When considering how to make a digital resource with a democratic quality, it seems that many web designers have chosen to layer their information. In doing so, they have attempted to give the history being presented a broad appeal while at the same time making the information valuable for more advanced researchers. Nevertheless, there still appears to be disparity between the site for visitors and the site for researchers.
Museums are concerned with attracting people to their website and institution, so the information that is presented should be easy to access and have a visual appeal. HistoryWired is an example of a compelling website that shows the user what items in the online exhibit are the most popular (indicated by the size of the box for that item) while also providing access to layers of more detailed information. The site is equipped with buttons that can highlight certain themes or time periods, which allow the user to search for patterns within the items being presented. HistoryWired thus democratizes history by making information easily-accessible while also providing some value to researchers as well.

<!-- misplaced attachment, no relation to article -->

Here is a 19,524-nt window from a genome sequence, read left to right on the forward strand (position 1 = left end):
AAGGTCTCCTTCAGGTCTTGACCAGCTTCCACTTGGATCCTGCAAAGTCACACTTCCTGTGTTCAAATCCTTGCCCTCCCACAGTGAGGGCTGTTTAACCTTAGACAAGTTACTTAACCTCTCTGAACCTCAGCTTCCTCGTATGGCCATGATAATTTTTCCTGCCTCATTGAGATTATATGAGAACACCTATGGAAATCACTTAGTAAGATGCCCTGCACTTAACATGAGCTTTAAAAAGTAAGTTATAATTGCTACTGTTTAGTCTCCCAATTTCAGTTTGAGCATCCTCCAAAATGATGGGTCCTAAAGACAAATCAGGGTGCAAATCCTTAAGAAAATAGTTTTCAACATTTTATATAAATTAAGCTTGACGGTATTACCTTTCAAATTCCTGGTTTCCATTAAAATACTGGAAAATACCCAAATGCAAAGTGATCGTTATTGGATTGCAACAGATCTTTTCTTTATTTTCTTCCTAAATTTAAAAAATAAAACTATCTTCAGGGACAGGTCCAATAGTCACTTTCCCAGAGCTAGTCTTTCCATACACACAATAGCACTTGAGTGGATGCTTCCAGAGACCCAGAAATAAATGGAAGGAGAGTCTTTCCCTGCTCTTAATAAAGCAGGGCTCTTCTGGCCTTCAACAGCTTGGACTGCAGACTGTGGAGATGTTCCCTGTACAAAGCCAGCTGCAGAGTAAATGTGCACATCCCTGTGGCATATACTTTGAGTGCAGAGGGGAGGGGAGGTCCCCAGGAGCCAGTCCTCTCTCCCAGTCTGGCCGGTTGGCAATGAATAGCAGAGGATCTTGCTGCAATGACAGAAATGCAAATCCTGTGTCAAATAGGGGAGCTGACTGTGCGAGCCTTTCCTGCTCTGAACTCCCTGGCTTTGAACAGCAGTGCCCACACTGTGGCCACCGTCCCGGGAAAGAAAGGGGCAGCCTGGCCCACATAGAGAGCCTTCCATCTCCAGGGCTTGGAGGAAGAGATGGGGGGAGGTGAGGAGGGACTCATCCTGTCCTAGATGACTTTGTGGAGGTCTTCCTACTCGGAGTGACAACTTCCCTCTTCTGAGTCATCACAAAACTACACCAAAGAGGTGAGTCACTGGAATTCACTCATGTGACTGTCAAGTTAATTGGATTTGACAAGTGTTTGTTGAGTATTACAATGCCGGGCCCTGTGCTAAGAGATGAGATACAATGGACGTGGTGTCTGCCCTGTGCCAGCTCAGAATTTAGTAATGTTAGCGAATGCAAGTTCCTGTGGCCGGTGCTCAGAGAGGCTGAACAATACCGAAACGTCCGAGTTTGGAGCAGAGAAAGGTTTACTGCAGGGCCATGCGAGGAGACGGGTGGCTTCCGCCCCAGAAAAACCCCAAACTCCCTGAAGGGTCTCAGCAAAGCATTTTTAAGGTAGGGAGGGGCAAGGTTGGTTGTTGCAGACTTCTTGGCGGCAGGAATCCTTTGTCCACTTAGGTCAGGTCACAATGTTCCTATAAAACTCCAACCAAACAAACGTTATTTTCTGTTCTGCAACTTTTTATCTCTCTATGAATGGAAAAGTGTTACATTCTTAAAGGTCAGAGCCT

On the other hand, the Great Unsolved Mysteries in Canadian History online exhibit renders the historical process more transparent by putting all the primary documents at the disposal of the blooming researcher. By contextualizing the documents for mysteries that haven’t been solved, the site allows anybody to be a researcher and come to their own conclusions based on the evidence that they choose to use.
Is it possible to focus these resources more towards sophisticated research though? The Text Encoding Initiative is an effort to standardize mark-up that would allow computers to more effectively “read” a text. Mark-up involves bolding text or creating headers and footnotes, but it can also be adding definitions to words, indicating St. John as a person rather than a city in one case or that Animal refers to a Muppet rather than a creature found in nature.
We can imagine the results if research institutions using TEI collaborated with museums creating publicly-accessed and publicized digital exhibits. Institutions would be able to connect their research to a popular institution and reinforce the idea that research should have a public value. At the same time, museums could demonstrate the research value that they have in their institutions.
By creating layered websites, we are succeeding as public historians in creating history that is accessible to people outside of the profession, without cheapening the selling short this information.